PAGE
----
(FWIW, Personally I don't think the mobile versions should be counted as the same version. They often implement things differently, only complete part of a specification, or else add specific features that are different from the parent browser.)

This is quite related to the quesitons you ask, I think. There is a balance to be struck between vendor implementations and an overseeing body that can set aspirations for a common standard (or a standard for the good of all / the commons).

@marcoscaceres
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Should a standard rely on something unreliable (browser's UI) for feature discovery?

I don't know what this means, or who judges "unreliable"? However, the aim is for discoverability to be as good as implementers make it, and it's something browser vendors compete on.

Should a standard conform to vendors interests or commons interests?

We try to strike a balance. However, the balance is always tipped towards implementers - because if we put stuff into the spec that only one implementer supports, then the W3C Process forces us to remove the feature. Case in point: "beforeinstallprompt".

Is it possible to conform to commons interests if vendors write the standard?

That's another good question. We have a few checks and balances in place, including the W3C's need for "wide review". The working group Chair is supposed to operate from a vendor neutral perspective (I'm the Chair, I work for the W3C... though I used to work for Mozilla). I also edit the spec, and don't represent the vendor. Similarly, the other editors are a mix of folks, but we all contribute to different engines.

Further, we have a (newish) PULL_REQUEST_TEMPLATE that forces us to check that there is consensus (and no objections!) amongst all implementers before we put stuff into the standard.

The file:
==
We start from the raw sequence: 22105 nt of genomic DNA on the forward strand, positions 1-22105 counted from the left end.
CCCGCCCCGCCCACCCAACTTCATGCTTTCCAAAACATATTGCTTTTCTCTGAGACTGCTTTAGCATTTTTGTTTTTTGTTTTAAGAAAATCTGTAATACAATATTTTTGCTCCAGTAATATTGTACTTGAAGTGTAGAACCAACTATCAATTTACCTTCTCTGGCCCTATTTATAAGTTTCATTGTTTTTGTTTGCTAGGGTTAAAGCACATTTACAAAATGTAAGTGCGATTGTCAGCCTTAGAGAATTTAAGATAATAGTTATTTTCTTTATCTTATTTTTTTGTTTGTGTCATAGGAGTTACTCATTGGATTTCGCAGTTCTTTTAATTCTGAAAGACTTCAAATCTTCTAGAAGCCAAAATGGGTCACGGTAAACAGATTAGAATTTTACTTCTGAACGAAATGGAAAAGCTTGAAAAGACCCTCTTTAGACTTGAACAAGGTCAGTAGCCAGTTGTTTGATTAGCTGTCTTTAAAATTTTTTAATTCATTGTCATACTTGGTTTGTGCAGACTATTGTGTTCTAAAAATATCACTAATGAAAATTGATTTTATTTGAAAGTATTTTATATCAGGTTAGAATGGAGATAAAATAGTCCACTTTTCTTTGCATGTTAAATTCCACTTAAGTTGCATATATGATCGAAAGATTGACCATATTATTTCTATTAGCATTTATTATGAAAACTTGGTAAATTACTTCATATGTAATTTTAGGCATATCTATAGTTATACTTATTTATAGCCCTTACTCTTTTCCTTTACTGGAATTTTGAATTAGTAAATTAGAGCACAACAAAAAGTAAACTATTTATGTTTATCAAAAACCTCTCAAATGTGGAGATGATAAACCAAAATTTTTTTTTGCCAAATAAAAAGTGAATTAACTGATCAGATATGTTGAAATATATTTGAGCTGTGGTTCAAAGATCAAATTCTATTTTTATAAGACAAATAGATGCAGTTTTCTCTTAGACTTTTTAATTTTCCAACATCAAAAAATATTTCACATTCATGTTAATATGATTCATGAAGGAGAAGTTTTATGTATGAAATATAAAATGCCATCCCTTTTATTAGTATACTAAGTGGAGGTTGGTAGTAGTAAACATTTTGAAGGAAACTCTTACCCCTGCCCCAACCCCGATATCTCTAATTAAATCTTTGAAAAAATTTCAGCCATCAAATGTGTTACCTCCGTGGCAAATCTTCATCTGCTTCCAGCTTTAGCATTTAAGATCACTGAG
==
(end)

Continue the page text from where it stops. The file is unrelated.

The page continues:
How much does a codebase have to be forked for it to become a separate browser? I'm sure W3C has thought carefully about these things, but current policy does seem to be leading to counterintuitive decisions.

We don't consider "chromiums" as independent implementations: we consider WebKit, Chromium, and Gecko as separate implementations.... I should really update PULL_REQUEST_TEMPLATE to make this more clear.

@Jaifroid
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Jaifroid commented Jun 1, 2021

We don't consider "chromiums" as independent implementations: we consider WebKit, Chromium, and Gecko as separate implementations.... I should really update PULL_REQUEST_TEMPLATE to make this more clear.

I understand that, but the market has become distorted with so many different Blink implementations that it seems some other way of working out at what point a previously approved standard gets dropped is needed. Is it really enough that one engine-developer decides it doesn't have the resources to complete an implementation, or that it's not a priority, and pulls it (especially when we know the other competitor will never implement the spec due to commercial interest)? I understand that this is difficult and that the browser landscape is shifting, but it seems to me that dropping a standard should have a higher bar than that, or else you indeed risk one vendor dominating the landscape with proprietary but widely used features. The genuine consternation caused by the decision behind this PR ought to be food for thought IMHO.

@marcoscaceres
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I understand that, but the market has become distorted with so many different Blink implementations that it seems some other way of working out at what point a previously approved standard gets dropped is needed.

Yes. Those discussions are happening at every level of the W3C: from the Advisory Board, to all over the community. Unfortunately, I can't find a link to the repo where that discussion is happening... I'll drop a link if I find it!

Is it really enough that one engine-developer decides it doesn't have the resources to complete an implementation, or that it's not a priority, and pulls it (especially when we know the other competitor will never implement the spec due to commercial interest)?